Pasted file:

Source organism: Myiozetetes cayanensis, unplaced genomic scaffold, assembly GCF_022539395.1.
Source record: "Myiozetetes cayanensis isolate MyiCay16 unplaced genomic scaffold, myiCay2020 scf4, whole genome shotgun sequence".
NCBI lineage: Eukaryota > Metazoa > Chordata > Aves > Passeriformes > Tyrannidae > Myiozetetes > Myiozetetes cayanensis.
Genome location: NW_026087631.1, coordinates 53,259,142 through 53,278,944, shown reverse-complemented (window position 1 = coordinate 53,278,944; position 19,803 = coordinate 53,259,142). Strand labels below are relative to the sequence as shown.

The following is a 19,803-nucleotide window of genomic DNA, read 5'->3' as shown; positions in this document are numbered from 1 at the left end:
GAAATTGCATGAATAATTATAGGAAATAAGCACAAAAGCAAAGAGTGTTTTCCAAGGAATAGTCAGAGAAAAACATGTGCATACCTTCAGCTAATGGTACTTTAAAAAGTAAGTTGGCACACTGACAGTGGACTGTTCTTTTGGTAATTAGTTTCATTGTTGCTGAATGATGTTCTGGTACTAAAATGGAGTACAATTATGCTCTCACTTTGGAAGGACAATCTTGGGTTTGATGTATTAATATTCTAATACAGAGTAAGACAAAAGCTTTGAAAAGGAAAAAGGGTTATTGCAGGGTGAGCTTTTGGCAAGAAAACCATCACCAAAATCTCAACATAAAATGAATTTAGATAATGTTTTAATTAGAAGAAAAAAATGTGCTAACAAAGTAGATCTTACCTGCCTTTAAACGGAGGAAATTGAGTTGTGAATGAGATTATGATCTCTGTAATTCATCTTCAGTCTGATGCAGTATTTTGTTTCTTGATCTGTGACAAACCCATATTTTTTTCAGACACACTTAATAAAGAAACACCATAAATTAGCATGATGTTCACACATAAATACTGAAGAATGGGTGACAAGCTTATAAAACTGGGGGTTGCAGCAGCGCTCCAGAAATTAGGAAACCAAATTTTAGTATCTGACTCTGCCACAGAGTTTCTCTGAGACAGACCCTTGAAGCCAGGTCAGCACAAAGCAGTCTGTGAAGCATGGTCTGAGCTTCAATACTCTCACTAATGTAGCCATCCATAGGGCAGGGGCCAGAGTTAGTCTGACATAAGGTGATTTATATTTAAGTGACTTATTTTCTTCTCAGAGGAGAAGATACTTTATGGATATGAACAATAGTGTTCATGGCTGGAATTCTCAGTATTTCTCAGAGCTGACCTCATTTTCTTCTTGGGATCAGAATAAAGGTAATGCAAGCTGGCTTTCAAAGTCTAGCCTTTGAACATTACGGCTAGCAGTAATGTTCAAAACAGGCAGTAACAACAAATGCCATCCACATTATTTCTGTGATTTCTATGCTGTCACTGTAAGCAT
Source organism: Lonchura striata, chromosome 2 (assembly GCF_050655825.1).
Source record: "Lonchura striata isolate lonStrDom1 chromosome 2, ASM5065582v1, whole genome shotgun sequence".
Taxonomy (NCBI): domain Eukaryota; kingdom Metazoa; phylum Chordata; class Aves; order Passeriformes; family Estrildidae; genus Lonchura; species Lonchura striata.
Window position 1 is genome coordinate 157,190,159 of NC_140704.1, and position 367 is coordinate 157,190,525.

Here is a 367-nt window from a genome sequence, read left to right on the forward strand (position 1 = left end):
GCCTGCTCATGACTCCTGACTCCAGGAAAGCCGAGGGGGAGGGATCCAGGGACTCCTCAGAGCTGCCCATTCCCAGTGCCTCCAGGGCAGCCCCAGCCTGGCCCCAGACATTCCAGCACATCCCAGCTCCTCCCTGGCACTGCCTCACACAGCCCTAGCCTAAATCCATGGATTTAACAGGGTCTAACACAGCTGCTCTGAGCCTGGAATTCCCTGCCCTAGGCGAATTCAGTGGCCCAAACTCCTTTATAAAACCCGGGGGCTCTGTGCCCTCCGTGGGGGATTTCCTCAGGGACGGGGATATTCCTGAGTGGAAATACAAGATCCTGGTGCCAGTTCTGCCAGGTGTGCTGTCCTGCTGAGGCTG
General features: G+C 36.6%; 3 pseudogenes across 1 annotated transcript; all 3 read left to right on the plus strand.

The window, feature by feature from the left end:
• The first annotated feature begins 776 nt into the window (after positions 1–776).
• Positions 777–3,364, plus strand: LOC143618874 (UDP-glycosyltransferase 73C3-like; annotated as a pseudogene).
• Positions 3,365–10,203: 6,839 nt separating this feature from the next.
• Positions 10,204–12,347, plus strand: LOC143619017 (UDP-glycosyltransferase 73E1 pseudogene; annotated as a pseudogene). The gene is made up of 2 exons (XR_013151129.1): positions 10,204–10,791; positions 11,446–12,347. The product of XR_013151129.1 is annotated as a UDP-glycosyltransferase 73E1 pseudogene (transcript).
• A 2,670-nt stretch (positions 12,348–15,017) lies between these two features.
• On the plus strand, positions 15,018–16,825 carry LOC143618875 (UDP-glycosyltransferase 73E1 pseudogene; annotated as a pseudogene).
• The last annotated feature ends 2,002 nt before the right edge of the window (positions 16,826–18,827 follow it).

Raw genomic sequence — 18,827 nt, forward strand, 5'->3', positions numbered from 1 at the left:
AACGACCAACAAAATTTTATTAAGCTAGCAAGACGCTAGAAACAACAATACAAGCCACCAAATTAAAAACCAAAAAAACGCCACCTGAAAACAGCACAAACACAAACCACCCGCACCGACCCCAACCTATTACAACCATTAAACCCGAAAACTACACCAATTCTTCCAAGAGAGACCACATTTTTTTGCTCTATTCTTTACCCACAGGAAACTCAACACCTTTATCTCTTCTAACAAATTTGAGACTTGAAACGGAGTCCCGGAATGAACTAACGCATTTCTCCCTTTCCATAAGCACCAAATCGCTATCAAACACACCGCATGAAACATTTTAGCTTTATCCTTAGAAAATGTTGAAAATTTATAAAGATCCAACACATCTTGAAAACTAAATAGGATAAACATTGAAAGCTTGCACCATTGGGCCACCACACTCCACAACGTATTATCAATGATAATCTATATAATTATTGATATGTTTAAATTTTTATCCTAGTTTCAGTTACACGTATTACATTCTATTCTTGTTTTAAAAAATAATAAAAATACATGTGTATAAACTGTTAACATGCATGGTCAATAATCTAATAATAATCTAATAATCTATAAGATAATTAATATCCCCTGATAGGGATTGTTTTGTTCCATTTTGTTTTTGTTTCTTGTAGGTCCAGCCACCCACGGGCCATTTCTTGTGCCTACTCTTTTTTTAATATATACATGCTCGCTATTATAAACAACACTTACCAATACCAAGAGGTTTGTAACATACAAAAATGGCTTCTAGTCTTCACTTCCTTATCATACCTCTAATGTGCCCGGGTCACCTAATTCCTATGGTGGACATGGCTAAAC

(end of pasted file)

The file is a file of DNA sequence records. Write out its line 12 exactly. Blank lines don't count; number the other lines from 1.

GCCTGCTCATGACTCCTGACTCCAGGAAAGCCGAGGGGGAGGGATCCAGGGACTCCTCAGAGCTGCCCATTCCCAGTGCCTCCAGGGCAGCCCCAGCCTGGCCCCAGACATTCCAGCACATCCCAGCTCCTCCCTGGCACTGCCTCACACAGCCCTAGCCTAAATCCATGGATTTAACAGGGTCTAACACAGCTGCTCTGAGCCTGGAATTCCCTGCCCTAGGCGAATTCAGTGGCCCAAACTCCTTTATAAAACCCGGGGGCTCTGTGCCCTCCGTGGGGGATTTCCTCAGGGACGGGGATATTCCTGAGTGGAAATACAAGATCCTGGTGCCAGTTCTGCCAGGTGTGCTGTCCTGCTGAGGCTG